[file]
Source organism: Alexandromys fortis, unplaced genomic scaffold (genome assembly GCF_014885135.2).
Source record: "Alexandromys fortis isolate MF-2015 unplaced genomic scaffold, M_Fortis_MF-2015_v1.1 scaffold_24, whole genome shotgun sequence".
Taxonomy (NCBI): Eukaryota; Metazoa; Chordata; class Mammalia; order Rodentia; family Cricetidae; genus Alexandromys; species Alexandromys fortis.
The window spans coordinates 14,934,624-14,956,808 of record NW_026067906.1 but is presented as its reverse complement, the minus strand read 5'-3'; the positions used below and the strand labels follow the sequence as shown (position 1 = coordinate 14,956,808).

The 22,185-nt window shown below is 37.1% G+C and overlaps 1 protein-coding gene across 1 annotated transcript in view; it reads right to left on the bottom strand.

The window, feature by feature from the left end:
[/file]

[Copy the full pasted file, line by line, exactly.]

Source organism: Alexandromys fortis, unplaced genomic scaffold (genome assembly GCF_014885135.2).
Source record: "Alexandromys fortis isolate MF-2015 unplaced genomic scaffold, M_Fortis_MF-2015_v1.1 scaffold_24, whole genome shotgun sequence".
Taxonomy (NCBI): Eukaryota; Metazoa; Chordata; class Mammalia; order Rodentia; family Cricetidae; genus Alexandromys; species Alexandromys fortis.
The window spans coordinates 14,934,624-14,956,808 of record NW_026067906.1 but is presented as its reverse complement, the minus strand read 5'-3'; the positions used below and the strand labels follow the sequence as shown (position 1 = coordinate 14,956,808).

The 22,185-nt window shown below is 37.1% G+C and overlaps 1 protein-coding gene across 1 annotated transcript in view; it reads right to left on the bottom strand.

The window, feature by feature from the left end: